Secondary Screening

Ryan Singel has a couple of good posts up: Why Privacy Laws and Advocates Matter and Trusty Logo Not Worth The Pixels It Is Printed On. The later explains in detail what economics predicts: Trusty won’t shaft its paying customers to make them actually enforce privacy policies, when people who rely on the trusty seal complain. This makes the Trusty seal worthless, which will eventually come back to bite them, but they get to ride the gravy train for a while.

Afghan Elections

The elections in Afghanistan have apparently gone off with fewer problems than expected, which is outstanding. (And hey, the ink I mentioned to Sama makes an appearance!)

I am slightly worried by a line in The New York Times article, ” International organizations, which spent $200 million to finance the election, indicated that they had little patience for would-be spoilers challenging the vote’s validity” but that seems to perhaps be a reporter’s opinion.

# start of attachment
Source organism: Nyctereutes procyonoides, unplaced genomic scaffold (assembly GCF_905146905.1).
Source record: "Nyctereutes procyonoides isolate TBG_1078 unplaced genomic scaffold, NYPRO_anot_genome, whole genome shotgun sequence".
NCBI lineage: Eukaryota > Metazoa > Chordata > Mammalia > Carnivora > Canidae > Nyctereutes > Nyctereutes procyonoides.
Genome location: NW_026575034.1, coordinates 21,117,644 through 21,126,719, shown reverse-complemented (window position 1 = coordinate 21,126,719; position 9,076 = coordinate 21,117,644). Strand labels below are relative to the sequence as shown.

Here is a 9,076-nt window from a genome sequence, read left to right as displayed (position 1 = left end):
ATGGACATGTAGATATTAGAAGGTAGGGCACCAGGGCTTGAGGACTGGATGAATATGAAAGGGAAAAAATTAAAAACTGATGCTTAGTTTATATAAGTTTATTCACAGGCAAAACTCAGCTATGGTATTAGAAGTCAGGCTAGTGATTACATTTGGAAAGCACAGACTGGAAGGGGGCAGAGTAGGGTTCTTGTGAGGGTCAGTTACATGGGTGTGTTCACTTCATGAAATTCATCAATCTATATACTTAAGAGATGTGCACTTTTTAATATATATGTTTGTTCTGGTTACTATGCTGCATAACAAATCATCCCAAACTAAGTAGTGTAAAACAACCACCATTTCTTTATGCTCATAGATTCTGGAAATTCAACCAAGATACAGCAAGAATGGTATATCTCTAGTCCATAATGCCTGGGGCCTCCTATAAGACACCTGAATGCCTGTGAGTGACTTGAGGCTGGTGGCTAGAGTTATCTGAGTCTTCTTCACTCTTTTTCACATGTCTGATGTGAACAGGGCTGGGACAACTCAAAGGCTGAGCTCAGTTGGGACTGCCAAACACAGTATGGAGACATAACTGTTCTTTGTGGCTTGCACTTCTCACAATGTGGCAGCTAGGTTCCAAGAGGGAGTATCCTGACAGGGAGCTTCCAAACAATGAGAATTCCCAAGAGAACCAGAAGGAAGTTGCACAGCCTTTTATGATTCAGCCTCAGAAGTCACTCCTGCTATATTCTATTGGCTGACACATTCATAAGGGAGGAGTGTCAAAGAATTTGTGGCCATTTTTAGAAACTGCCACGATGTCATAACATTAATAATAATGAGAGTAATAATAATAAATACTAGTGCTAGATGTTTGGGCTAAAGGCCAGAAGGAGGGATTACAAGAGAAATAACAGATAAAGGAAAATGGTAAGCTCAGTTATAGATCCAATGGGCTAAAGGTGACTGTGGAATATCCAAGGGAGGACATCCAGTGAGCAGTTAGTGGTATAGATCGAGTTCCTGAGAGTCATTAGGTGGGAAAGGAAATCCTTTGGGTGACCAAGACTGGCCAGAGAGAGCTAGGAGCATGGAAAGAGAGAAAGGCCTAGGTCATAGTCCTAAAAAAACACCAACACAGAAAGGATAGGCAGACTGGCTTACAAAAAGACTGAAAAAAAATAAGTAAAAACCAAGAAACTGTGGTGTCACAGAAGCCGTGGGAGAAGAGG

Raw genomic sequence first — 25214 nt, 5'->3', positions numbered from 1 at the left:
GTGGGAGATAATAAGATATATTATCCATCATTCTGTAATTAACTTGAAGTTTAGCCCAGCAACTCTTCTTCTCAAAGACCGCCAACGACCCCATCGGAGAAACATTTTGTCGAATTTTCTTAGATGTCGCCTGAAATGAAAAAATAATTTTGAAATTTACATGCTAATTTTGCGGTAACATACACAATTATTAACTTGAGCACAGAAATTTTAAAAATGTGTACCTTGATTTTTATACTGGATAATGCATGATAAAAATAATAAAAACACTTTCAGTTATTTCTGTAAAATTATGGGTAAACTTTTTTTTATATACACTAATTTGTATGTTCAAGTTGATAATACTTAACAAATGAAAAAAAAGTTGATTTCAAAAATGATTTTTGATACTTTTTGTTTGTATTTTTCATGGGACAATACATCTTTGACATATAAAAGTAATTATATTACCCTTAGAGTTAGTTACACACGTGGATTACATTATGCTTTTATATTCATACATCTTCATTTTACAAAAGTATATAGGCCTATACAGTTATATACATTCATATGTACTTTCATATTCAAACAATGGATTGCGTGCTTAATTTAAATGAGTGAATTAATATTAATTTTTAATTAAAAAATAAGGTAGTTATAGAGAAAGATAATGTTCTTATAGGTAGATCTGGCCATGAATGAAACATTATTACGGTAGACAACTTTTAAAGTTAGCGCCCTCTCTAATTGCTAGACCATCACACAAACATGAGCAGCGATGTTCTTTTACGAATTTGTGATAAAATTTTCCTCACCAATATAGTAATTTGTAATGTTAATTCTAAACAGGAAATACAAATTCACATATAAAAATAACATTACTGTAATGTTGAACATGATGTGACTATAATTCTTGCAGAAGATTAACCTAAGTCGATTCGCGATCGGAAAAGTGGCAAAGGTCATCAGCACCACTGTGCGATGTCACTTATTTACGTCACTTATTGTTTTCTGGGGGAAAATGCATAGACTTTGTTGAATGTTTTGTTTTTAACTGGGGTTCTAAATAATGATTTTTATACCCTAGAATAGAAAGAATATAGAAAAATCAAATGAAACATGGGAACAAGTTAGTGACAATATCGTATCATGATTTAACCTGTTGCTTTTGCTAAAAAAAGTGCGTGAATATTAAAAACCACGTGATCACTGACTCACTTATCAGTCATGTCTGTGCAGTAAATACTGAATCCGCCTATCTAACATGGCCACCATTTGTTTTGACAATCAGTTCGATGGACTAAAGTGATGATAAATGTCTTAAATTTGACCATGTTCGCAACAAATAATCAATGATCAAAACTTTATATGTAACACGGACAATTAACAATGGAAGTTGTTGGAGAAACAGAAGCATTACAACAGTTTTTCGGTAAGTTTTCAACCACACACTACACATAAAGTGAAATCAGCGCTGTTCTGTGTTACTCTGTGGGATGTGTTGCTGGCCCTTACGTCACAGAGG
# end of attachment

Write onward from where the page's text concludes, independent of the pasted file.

It is, at the end of the day, a very exciting day for Afghanistan if they can have elections, and have the resulting candidate be considered by their people to be the legitimate leader of the country. Strong-arming by outsiders doesn’t add to that, although it may give the process time to sink in. The courage of Afghans who registered to vote, and went to the polls despite threats of violence, what gives it legitimacy. And as Winston Churchill pointed out, democracy is the worst form of government we have, save all those others tried from time to time.